Hong Kong's embattled leader called Tuesday for an immediate end to street demonstrations that have drawn tens of thousands and paralysed the city, but protesters refused to move until Beijing grants the financial hub genuine democracy.
In his first public comments since demonstrators were tear gassed by riot police on Sunday evening, chief executive Leung Chun-ying said protests organised by the pro-democracy Occupy Central group had got "out of control".
"Occupy Central founders had said repeatedly that if the movement is getting out of control, they would call for it to stop. I'm now asking them to fulfil the promise they made to society, and stop this campaign immediately," Leung said.
But protest leaders immediately rejected Leung's demands and renewed their calls for him to step down.
"If Leung Chun-ying announces his resignation, this occupation will be at least temporarily stopped in a short period of time, and we will decide on the next move," co-founder Chan Kin-man told reporters after Leung's comments.
The protests have left Beijing grappling with one of the biggest challenges to its rule of the semi-autonomous city at a time when the Communist Party is cracking down hard on dissent on the mainland.
The demonstrations, the worst civil unrest Hong Kong has experienced since its 1997 handover from British rule, were sparked by Beijing's decision last month to restrict who can stand for the city's top post.
Hong Kongers will be able to vote for their next chief executive in 2017 elections but only two or three candidates vetted by a pro-Beijing committee will be allowed to stand -- something demonstrators have labelled a "fake democracy" that shows Hong Kong cannot trust its mainland overseers.
But Leung said Beijing would never be persuaded to change its stance by the protesters while they occupy streets.
"The central government will not be coerced into submission because some people have used illegal actions," he said.
Schools in affected areas Tuesday were again closed and commuters faced disruption, with many bus routes suspended or rerouted and taxis scarce.
Throughout the morning protester numbers dwindled from their overnight highs, when tens of thousands turned the city's downtown into a carnival after riot police withdrew.
But those manning the barricades showed no signs of backing down, digging in for a third day of occupying major thoroughfares.
"We have to keep fighting for freedom and democracy because it has been gradually taken away from us," 23-year-old Phoebe Wong told AFP.
"People won't stop until we have a result we're happy with. It feels like the government doesn't care about us and isn't listening," she added.
In the central district of Admiralty -- where many international businesses and the main protest site are located -- Sara Chan was one of many lamenting the lack of movement from Hong Kong's government.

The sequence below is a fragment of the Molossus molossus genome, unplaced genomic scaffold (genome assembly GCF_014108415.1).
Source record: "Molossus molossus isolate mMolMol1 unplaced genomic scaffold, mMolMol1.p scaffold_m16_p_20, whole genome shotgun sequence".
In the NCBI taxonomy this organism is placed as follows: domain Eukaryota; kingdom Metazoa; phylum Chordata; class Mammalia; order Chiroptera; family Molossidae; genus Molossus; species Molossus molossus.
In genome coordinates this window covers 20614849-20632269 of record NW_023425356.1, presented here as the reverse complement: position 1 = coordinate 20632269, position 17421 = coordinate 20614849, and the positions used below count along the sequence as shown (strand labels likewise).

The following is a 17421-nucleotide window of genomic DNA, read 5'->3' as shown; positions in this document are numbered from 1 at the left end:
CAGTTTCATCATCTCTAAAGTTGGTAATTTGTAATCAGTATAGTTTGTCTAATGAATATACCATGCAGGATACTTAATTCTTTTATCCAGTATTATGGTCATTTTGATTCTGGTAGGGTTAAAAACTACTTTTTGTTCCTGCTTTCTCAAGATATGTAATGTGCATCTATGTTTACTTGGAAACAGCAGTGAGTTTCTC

"I am happy the police didn't use tear gas last night, but we still haven't heard anything constructive from the government," she said.
Analysts say the chance of Beijing backing down is virtually non-existent, leaving a city once renowned for its stability plunged into an unknown future with democracy activists concerned the police could return at any moment.
Overnight the United States led international calls for Hong Kong authorities to "exercise restraint".
"We believe an open society, with the highest possible degree of autonomy and governed by the rule of law, is essential for Hong Kong's stability and prosperity," White House spokesman Josh Earnest told reporters.
Former colonial power Britain also expressed concern, calling for "constructive" talks to end the standoff.
But on Monday, Chinese foreign ministry spokeswoman Hua Chunying said Beijing opposed "any foreign and external interference in China's internal affairs by any country".
Communist authorities are worried that dealing with the protests too softly could encourage wider demands for greater freedoms on the mainland.
Hong Kong authorities meanwhile are caught between protester demands, Beijing's uncompromising stance and trying to keep the city running.
Many locals have expressed frustration at the huge disruption the protests have caused, with the crowds blocking key junctions in the busy Causeway Bay and Mongkok shopping districts as well as the biggest protest site in Admiralty near the government headquarters.
But the protests have also prompted displays of solidarity. Some social workers and teachers also went on strike after the Hong Kong Confederation of Trade Unions and the Professional Teachers' Union called for members to take action.
Commentators say still bigger crowds could turn out as the week progresses, with Wednesday and Thursday public holidays in Hong Kong.
Wednesday marks the 65th anniversary of the Communist Party's seizure of power in Beijing -- which is celebrated as National Day across China. But in Hong Kong, fireworks scheduled for Wednesday evening have already been cancelled. (AFP)